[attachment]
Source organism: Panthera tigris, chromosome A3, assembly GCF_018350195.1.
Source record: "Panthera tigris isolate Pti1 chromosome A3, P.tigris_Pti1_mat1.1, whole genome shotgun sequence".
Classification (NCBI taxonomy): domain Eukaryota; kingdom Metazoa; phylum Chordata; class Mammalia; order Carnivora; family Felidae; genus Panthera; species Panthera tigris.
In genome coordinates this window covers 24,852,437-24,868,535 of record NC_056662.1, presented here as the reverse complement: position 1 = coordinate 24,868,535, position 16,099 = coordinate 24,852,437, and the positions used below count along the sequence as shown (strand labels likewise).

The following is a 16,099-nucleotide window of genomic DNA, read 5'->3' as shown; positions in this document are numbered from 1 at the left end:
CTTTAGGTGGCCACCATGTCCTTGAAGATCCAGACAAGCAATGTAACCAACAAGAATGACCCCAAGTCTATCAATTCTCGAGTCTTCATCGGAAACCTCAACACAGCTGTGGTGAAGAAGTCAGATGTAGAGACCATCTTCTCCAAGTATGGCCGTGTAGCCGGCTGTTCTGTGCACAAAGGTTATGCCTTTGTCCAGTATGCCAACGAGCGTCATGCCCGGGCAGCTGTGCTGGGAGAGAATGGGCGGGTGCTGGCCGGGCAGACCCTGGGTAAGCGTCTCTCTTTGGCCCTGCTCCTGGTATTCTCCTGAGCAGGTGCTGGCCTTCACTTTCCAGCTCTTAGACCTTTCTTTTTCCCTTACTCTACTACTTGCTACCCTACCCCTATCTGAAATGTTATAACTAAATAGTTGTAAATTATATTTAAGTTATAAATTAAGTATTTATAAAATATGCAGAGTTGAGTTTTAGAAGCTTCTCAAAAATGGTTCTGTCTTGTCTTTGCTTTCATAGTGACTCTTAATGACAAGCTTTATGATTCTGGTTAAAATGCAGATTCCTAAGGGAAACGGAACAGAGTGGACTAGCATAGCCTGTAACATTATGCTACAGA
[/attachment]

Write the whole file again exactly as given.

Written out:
Source organism: Panthera tigris, chromosome A3, assembly GCF_018350195.1.
Source record: "Panthera tigris isolate Pti1 chromosome A3, P.tigris_Pti1_mat1.1, whole genome shotgun sequence".
Classification (NCBI taxonomy): domain Eukaryota; kingdom Metazoa; phylum Chordata; class Mammalia; order Carnivora; family Felidae; genus Panthera; species Panthera tigris.
In genome coordinates this window covers 24,852,437-24,868,535 of record NC_056662.1, presented here as the reverse complement: position 1 = coordinate 24,868,535, position 16,099 = coordinate 24,852,437, and the positions used below count along the sequence as shown (strand labels likewise).

The following is a 16,099-nucleotide window of genomic DNA, read 5'->3' as shown; positions in this document are numbered from 1 at the left end:
CTTTAGGTGGCCACCATGTCCTTGAAGATCCAGACAAGCAATGTAACCAACAAGAATGACCCCAAGTCTATCAATTCTCGAGTCTTCATCGGAAACCTCAACACAGCTGTGGTGAAGAAGTCAGATGTAGAGACCATCTTCTCCAAGTATGGCCGTGTAGCCGGCTGTTCTGTGCACAAAGGTTATGCCTTTGTCCAGTATGCCAACGAGCGTCATGCCCGGGCAGCTGTGCTGGGAGAGAATGGGCGGGTGCTGGCCGGGCAGACCCTGGGTAAGCGTCTCTCTTTGGCCCTGCTCCTGGTATTCTCCTGAGCAGGTGCTGGCCTTCACTTTCCAGCTCTTAGACCTTTCTTTTTCCCTTACTCTACTACTTGCTACCCTACCCCTATCTGAAATGTTATAACTAAATAGTTGTAAATTATATTTAAGTTATAAATTAAGTATTTATAAAATATGCAGAGTTGAGTTTTAGAAGCTTCTCAAAAATGGTTCTGTCTTGTCTTTGCTTTCATAGTGACTCTTAATGACAAGCTTTATGATTCTGGTTAAAATGCAGATTCCTAAGGGAAACGGAACAGAGTGGACTAGCATAGCCTGTAACATTATGCTACAGA